Aleshire told the Monitor, “We’re not going to sit around and wait 45 days to see what the Attorney General decides. As soon as they answer the lawsuit, we’re going to set it for a hearing on mandamus. And I’d also like to point out to the Austin City Council that as long as they (ACVB) hide the ball, the Austin City Council shouldn’t act. It’s not a transparent process and it’s not a process that will actually hold ACVB accountable for how they use the money.”

Bunch claims that the convention center is currently losing $24 million a year. The Monitor could not reach him on Wednesday for a detailed analysis, but he did make that statement to the Travis County Commissioners Court, who are concerned that if Austin decides to build an expanded convention center, the county will lose out on any possibility of financing its own venue with Hotel Occupancy Tax money.

According to the information Visit Austin released Wednesday, the 2016 salary for Noonan was $334,616. That included a bonus of $34,616. His contract states that his salary was to increase by $10,000 on October 1, 2016, and that he would have a 3 percent salary increase every year he has a “positive performance evaluation.” He is also eligible to receive up to 30 percent of his base salary as a “performance incentive payment.”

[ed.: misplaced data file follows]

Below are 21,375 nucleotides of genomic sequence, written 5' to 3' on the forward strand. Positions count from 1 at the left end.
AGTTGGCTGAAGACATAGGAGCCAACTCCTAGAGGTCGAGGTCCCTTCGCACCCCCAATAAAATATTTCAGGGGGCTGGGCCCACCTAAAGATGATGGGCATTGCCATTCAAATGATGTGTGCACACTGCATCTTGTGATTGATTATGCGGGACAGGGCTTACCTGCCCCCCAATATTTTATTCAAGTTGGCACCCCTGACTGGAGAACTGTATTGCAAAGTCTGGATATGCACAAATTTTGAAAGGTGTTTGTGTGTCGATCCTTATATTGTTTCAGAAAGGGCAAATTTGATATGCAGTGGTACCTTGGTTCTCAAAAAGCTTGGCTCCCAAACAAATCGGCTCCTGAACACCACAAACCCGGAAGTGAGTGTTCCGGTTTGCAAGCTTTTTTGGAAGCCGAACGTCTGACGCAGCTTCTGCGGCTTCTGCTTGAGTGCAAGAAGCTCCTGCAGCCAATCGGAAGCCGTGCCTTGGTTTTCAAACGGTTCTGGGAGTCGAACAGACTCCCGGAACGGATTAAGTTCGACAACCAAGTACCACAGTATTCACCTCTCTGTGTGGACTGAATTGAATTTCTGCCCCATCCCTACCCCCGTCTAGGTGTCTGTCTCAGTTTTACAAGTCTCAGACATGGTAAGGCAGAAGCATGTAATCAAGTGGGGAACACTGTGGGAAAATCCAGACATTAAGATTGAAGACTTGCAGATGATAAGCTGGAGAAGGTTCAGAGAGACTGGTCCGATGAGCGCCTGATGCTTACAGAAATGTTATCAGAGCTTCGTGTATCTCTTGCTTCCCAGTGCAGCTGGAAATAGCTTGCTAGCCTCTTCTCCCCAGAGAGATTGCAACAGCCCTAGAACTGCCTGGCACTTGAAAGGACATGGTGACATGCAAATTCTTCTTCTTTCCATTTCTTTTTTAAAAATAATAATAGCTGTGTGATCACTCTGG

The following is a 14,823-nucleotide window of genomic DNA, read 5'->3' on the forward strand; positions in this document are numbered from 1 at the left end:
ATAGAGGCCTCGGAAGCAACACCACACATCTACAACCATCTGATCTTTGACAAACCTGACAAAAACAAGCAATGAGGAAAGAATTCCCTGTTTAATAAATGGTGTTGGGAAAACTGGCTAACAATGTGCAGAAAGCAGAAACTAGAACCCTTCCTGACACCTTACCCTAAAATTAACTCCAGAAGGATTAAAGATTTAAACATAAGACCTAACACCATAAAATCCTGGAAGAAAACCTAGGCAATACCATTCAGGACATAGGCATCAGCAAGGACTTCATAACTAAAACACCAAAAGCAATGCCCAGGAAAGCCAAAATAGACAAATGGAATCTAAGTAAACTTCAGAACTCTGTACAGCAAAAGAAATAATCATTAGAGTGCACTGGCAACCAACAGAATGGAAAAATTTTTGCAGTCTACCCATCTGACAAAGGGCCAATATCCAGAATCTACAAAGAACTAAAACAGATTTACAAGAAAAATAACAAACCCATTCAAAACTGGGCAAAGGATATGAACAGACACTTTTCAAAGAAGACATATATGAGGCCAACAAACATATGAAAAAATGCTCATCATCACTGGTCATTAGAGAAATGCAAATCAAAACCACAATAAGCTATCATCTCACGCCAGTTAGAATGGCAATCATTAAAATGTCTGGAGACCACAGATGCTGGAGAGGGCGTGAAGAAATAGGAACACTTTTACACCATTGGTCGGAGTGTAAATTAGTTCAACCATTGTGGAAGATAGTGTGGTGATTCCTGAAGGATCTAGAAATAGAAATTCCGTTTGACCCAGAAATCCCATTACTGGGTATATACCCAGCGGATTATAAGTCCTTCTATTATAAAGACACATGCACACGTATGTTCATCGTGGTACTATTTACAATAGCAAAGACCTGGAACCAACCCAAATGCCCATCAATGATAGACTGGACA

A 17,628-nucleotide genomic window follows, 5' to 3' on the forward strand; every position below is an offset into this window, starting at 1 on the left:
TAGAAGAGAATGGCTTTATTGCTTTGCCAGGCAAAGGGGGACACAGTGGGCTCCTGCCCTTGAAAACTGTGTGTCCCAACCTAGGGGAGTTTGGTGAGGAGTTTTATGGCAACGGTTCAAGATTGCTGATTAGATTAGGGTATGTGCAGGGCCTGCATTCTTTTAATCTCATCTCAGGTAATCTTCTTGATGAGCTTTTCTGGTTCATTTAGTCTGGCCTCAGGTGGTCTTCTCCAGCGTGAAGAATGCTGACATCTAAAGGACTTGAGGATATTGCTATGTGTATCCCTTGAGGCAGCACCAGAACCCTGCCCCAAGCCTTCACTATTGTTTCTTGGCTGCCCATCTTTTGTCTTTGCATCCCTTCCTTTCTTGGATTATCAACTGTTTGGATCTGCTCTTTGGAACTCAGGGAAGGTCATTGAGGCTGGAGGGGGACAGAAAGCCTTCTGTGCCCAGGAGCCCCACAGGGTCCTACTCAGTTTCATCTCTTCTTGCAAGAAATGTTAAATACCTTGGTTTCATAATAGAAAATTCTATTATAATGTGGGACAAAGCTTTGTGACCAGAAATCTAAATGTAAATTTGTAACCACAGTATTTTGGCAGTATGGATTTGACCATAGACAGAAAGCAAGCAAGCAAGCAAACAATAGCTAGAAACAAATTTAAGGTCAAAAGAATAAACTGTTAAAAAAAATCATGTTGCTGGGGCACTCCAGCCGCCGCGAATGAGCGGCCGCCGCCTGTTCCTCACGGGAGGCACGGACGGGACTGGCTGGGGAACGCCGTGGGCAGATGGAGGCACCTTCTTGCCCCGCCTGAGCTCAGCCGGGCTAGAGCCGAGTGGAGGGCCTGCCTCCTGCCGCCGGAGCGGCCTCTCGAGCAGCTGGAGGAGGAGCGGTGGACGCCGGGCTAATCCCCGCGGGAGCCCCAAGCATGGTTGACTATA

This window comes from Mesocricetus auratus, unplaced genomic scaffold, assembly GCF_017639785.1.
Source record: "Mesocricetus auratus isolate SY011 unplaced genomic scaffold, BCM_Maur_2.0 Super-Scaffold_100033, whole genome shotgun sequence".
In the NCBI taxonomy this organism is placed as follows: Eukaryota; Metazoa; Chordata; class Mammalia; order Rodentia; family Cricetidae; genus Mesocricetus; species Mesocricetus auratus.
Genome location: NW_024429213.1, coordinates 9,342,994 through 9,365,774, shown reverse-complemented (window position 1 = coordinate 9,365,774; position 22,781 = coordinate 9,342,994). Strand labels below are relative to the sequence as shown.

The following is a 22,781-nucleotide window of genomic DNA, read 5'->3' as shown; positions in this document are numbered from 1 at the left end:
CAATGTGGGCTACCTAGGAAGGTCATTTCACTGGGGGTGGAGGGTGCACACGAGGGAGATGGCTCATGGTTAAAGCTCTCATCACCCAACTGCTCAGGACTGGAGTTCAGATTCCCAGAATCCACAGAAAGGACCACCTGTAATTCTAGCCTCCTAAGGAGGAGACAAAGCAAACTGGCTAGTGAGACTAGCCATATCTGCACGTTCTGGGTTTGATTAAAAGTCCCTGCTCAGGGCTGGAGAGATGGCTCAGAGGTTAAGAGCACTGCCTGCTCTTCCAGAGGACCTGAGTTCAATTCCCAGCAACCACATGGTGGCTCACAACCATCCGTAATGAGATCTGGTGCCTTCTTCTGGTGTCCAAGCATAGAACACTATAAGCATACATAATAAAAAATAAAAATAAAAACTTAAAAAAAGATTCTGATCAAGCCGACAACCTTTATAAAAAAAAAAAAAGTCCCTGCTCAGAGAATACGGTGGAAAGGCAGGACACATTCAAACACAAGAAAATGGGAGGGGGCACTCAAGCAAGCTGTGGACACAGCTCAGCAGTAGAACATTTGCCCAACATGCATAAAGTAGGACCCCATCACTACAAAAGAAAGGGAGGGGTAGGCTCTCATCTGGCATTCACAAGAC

The second-highest-paid Visit Austin employee is listed as the senior vice president for sales, who received a base salary of $176,298 and a bonus of $40,000 for 2016. That appears to be Steve Genovesi. Although Visit Austin is seeking to prevent the public release of the names of its employees with their salaries, those names are readily available on their website.

Noonan said the following concerning salaries, “In terms of salaries at Visit Austin, studies confirm we are very much in line with similar organizations across the country, including San Antonio, Dallas and Houston, among others. Out of 24 similar-sized competitors, 13 CVB presidents make a higher salary than I do. Furthermore, on a scale of 80 to 120 percent, with 100 being the average, our staff is paid 88 percent of what the average CVB employee is paid, and our vice presidents are paid 86 percent of what the average CVB vice president is paid.”

Update:A spokesperson for the Convention Center later told the Monitor:

“The $24M loss only represents the reported accounting net operating loss, which is an incomplete view of the financial picture of the convention operations. The Austin Convention Center Department has consistently communicated that its business model seeks to maximize hotel occupancy tax, not its own facility-generated revenue, to the benefit of all recipients of the hotel occupancy tax, as well as the Austin economy as a whole. Therefore, it is not appropriate to read through the City’s audited financial statements and stop half-way to determine the success or failure of the convention center. The hotel occupancy tax is reported in a separate section of ACCD’s financial statements, after the net operating loss subtotal.

“As was communicated in an extensive presentation to the Visitor Impact Task Force on April 11, 2017, the complete financial results reported in the City’s Fiscal Year Comprehensive Annual Financial Report show a positive change in the Convention Center’s net position of $11M.”

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Photo by John Tornow from Dallas, TX (Austin Convention Center) [CC BY 2.0], via Wikimedia Commons.